FIG. 11 shows intermittent discharge test results for coated can cells and cells of the present invention after one month of storage under high temperature conditions;
FIG. 12 shows intermittent discharge test results for coated can cells and cells of the present invention after two months of storage under high temperature conditions;
FIG. 13 is a graph of flash current versus storage time for coated can cells and cells of the present invention stored under high temperature conditions for periods of time ranging between zero and one month;
FIG. 14 shows continuous discharge test results for coated can cells and cells of the present invention after one month of storage under high temperature conditions;
FIG. 15 is a graph of flash current versus storage time for coated can cells and cells of the present invention stored under high temperature conditions for periods of time ranging between zero and two months;
FIG. 16 shows intermittent and continuous discharge test results for coated can cells and cells having cathodes containing sodium silicate after one month of storage under high temperature conditions, and
FIG. 17 shows intermittent and continuous discharge test results for coated can cells and cells having cathodes containing sodium silicate after two months of storage under high temperature conditions.
In the course of adapting the "coated can" invention of U.S. Pat. No. 5,447,809 from old or formerly manufactured Rayovac 814 (C size) and 813 (D size) type primary alkaline cells to new or next generation LR20 (D size) and LR14 (C size) type primary alkaline cells, certain corrosion problems were noted. Rayovac 813 and 814 type primary alkaline cells are no longer manufactured, and have been replaced with LR20 and LR14 type cells.
The "coated can" invention is described in Examples 1 through 4 below, and results obtained therewith are shown in FIGS. 1 through 6. More details concerning the "coated can" invention are set forth in U.S. Pat. No. 5,447,809, issued 5 Sep., 1995 and entitled "Primary Alkaline battery Containing Coated Current Collector", the disclosure of which is hereby incorporated by reference in its entirety.
FIG. 1 is a cross-sectional diagram of a Rayovac 814 or 813 primary alkaline cylindrical battery employing the coated can invention described in U.S. Pat. No. 5,447,809, and optionally including a can or coating treated in accordance with the, present invention. In FIG. 1, the positive current collector, an unplated cylindrical steel container 2, initially open on its second one end and having a closed first end or bottom, is about 0.010 inches thick, and has a coating 14 applied to its inner surfaces. Two cylindrical annular cathode rings 5, formed such that their outside diameters at their outer peripheral sidewalls are greater than the inside diameter of the positive current collector, are forced into the positive current collector, forming a pressure contact with the coating. Cathode rings 5 further have inner peripheral sidewalls forming a centrally shaped void within which anode 3 and separator 4 are disposed.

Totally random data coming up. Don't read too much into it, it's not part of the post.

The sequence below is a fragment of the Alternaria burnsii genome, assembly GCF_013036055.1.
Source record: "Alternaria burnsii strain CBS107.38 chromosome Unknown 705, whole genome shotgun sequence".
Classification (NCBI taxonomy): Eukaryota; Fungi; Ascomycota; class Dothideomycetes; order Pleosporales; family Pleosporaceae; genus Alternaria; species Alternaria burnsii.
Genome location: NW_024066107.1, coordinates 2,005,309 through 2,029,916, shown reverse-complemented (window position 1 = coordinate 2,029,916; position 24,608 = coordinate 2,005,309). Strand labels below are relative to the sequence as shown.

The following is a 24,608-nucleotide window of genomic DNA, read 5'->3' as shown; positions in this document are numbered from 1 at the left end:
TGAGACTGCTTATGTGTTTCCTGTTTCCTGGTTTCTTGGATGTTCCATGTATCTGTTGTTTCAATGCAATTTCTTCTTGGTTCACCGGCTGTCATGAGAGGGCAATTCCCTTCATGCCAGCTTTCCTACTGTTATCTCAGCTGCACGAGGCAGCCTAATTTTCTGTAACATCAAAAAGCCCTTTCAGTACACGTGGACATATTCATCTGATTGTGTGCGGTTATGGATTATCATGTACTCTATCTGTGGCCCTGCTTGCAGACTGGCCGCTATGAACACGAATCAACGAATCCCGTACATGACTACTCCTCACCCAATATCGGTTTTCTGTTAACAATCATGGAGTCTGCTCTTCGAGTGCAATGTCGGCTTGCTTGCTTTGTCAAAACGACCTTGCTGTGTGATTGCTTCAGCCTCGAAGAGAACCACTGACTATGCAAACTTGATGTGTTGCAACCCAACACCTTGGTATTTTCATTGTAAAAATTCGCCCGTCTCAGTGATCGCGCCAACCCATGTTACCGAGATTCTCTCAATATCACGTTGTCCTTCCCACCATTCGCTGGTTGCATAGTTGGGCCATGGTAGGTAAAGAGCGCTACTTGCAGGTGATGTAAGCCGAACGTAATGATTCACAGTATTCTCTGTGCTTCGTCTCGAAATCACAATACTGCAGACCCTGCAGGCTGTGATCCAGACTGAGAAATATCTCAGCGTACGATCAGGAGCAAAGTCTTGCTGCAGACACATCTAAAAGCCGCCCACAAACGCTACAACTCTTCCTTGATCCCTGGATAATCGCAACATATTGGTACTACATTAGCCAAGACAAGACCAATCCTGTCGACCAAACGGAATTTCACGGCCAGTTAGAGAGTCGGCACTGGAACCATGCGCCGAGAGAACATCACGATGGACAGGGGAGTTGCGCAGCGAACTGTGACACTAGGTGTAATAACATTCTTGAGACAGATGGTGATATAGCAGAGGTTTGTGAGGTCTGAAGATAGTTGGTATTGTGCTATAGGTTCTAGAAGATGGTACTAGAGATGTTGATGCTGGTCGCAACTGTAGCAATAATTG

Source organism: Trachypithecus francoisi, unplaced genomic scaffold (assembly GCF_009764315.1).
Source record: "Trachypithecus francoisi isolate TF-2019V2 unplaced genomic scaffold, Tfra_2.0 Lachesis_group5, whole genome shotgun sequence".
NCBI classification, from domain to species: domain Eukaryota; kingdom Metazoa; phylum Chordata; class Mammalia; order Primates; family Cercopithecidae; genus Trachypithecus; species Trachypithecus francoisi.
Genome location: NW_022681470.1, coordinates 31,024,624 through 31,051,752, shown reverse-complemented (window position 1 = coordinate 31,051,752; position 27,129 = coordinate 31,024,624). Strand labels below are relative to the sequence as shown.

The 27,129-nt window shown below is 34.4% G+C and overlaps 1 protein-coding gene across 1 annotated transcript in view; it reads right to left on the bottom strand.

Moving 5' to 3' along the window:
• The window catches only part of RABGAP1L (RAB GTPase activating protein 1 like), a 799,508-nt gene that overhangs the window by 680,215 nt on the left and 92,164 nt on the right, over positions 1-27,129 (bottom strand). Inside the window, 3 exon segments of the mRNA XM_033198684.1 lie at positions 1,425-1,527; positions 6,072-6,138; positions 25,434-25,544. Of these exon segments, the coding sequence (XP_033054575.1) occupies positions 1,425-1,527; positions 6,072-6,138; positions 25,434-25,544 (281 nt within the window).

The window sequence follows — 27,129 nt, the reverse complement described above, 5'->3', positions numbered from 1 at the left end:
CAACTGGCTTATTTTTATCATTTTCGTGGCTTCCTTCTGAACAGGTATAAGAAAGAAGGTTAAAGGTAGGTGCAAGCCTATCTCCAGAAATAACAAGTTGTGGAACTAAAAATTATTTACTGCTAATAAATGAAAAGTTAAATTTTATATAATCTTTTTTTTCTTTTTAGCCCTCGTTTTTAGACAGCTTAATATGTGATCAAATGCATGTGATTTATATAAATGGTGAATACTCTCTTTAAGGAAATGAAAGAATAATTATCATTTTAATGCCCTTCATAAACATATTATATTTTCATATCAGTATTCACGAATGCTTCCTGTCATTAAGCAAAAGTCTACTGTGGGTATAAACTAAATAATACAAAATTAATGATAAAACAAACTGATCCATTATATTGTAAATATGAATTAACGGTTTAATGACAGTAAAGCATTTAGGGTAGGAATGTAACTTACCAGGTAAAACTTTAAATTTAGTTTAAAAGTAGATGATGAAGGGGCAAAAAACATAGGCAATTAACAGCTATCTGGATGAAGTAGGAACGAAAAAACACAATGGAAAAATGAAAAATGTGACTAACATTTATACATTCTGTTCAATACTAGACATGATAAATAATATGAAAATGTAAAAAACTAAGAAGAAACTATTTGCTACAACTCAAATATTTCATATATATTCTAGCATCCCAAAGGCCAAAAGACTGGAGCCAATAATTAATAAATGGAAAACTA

A bead 10 is rolled into the container near the open end to support the sealing disk. A separator 4 and an anode 3 are placed inside of the cathode rings. Anode 3 is generally cylindrically shaped, has an outer peripheral surface which engages the inner surfaces of separator 4, and comprises gelled zinc. Separator 4 is most preferably an ionically permeable separator, and is interposed between anode 3 and the inner peripheral sidewalls of cathode rings 5. An alkaline aqueous electrolyte comprising potassium hydroxide and water at least partially wets anode 3, cathode rings 5, and separator 4.
A sealing disk 6 having a negative current collector 1 disposed therethrough is placed into the open second end of the container and in contact with the bead. The open end of the container is crimped over the seating disk thus compressing it between the crimp and the bead to seal the cell. An insulation washer 7 with a central aperture is placed over the crimped end of the cell such that the end of the negative current collector 1 protrudes through the aperture. A contact spring 8 is affixed to the end of the negative current collector 1. Terminal caps 9 and 13 are placed into contact with the contact spring 8 and the positive current collector 2, respectively, and an insulating tube 12 and steel shell 11 are placed around the cell and crimped on their ends to hold the terminal caps in place.
In a preferred embodiment of the invention, steel shell 11 and insulating tube 12 are eliminated from the cell, and a multilayer adhesive label is placed directly about container 2. This preferred embodiment of the invention permits steel container 2 to have a greater diameter, and thus increases the amount of interior volume available to house electrochemically active anode and cathode material. As a result, the preferred embodiment of the invention provides an electrochemical cell having greater electrical charge capacity. Rayovac primary alkaline cells having no steel shell 11 or insulating tube 12 are known as LR20 and LR14 type cells.
The coating disposed on the inner surfaces of container 2 is a conductive polymeric coating comprising a first film forming binder component and a second component comprising at least one of an electrically conductive carbon and an electrically conductive filler. The film forming component is resistant to chemical reaction with the alkaline electrolyte, and is interposed between and in electrical contact with the outer peripheral sidewalls of the cathode and the inner surface of the container.
813 and 814 type cells employed a cathode can formed from unplated steel and having the coating described in U.S. Pat. No. 5,447,809. The completed cell was enclosed in the steel shell 11 and insulating tube 12 shown in FIG. 1. Steel shell 11 and tube 12 helped protect container 2 from the environment, and thereby inhibited corrosion of the exterior surface of container 2. Cathode rings 5 had initial diameters larger than the diameter of container 2 prior to being placed inside container 2. Cathode rings 5 were forced into container 2, where they expanded outwardly to engage in intimate contact the inner surface of container 2.